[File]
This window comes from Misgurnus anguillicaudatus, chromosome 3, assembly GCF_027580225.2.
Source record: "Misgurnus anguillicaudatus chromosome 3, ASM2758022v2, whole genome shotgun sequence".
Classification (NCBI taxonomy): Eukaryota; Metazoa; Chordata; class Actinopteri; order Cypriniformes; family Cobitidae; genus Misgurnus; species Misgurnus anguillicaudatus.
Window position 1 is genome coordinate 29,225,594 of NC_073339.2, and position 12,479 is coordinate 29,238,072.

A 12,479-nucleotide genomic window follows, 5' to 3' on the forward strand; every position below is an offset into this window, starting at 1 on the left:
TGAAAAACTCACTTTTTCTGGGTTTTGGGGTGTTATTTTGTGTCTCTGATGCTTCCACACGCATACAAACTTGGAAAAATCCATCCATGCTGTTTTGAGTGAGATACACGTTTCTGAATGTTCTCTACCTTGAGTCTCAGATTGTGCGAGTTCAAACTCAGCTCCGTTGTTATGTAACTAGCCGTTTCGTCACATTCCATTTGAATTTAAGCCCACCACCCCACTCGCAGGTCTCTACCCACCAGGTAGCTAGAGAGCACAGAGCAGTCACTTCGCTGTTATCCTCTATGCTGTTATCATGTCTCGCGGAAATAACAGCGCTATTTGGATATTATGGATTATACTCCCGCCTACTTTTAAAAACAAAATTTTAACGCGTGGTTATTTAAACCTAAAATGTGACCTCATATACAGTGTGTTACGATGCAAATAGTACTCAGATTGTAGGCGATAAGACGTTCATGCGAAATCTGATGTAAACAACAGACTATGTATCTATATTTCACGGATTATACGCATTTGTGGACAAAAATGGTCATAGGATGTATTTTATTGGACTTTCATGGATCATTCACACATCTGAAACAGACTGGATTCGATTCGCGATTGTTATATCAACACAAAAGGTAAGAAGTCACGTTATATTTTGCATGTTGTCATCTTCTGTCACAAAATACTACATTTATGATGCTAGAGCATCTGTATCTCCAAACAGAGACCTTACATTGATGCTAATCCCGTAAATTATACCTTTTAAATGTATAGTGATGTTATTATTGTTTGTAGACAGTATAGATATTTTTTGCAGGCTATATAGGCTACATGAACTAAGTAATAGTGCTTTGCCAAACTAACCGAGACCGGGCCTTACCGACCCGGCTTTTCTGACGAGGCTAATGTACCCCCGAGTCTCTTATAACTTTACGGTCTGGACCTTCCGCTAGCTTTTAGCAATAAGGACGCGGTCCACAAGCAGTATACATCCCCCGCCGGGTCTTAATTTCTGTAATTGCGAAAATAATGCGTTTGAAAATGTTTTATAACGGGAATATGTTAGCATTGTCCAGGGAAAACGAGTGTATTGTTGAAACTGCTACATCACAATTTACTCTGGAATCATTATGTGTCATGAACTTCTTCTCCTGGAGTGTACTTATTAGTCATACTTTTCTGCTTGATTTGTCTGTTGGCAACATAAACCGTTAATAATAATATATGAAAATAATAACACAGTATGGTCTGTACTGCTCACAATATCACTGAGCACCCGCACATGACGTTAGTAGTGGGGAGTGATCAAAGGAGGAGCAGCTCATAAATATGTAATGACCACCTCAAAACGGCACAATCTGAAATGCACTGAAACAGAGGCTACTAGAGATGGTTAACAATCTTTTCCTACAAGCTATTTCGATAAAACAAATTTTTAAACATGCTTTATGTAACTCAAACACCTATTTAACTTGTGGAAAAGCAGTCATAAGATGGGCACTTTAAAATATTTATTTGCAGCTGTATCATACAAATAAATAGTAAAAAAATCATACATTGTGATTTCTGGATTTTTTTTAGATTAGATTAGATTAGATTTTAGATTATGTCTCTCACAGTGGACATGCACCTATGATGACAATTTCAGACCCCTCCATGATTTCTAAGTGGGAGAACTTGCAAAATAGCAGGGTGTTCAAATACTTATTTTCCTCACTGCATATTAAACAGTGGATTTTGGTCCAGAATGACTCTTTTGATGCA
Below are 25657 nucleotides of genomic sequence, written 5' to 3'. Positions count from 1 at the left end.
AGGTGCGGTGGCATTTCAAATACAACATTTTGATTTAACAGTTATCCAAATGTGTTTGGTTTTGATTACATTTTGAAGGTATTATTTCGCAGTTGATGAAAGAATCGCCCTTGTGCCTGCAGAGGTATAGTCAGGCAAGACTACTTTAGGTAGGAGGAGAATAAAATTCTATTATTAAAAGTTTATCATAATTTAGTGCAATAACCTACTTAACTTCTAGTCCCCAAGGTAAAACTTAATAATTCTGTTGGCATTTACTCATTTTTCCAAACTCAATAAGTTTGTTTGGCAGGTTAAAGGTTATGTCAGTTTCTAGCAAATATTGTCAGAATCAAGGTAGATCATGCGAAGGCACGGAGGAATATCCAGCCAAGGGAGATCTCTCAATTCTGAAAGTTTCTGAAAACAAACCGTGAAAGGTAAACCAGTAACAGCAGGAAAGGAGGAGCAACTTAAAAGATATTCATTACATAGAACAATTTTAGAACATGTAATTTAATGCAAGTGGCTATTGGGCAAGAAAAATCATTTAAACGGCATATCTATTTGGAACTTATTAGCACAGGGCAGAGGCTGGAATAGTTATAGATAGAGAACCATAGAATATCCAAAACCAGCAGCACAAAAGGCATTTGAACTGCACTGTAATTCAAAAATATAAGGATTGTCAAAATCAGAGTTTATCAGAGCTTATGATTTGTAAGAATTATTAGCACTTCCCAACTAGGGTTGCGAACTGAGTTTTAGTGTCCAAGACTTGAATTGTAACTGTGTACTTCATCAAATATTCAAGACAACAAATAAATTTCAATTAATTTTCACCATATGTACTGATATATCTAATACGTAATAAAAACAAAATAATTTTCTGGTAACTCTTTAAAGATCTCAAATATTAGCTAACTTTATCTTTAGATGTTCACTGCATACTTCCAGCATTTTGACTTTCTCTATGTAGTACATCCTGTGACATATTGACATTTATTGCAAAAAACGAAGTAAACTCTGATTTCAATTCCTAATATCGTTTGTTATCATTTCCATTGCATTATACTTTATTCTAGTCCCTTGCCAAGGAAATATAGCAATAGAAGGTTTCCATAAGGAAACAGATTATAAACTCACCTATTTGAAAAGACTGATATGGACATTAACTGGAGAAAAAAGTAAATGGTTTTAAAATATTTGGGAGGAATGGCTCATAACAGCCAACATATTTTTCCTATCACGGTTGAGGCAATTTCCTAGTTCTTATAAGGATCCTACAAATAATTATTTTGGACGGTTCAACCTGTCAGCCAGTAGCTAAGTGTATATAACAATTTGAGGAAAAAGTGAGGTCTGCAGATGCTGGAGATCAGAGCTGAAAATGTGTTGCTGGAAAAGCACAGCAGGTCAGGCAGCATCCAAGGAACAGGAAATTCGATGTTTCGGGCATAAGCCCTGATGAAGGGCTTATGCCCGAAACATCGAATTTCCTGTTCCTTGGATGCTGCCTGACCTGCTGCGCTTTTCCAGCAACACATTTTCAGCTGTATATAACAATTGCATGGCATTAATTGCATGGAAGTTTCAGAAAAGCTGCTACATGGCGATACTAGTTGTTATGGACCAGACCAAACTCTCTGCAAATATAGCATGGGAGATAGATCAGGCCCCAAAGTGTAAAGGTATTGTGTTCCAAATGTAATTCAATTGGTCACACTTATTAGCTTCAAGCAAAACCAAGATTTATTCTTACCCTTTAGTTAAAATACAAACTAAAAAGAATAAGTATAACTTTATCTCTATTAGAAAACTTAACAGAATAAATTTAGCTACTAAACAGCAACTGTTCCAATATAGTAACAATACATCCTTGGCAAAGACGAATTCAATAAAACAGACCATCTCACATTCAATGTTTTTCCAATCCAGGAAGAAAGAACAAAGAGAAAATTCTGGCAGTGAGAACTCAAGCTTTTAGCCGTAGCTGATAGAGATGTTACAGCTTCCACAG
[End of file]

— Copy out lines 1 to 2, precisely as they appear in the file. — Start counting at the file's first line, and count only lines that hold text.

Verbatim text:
This window comes from Misgurnus anguillicaudatus, chromosome 3, assembly GCF_027580225.2.
Source record: "Misgurnus anguillicaudatus chromosome 3, ASM2758022v2, whole genome shotgun sequence".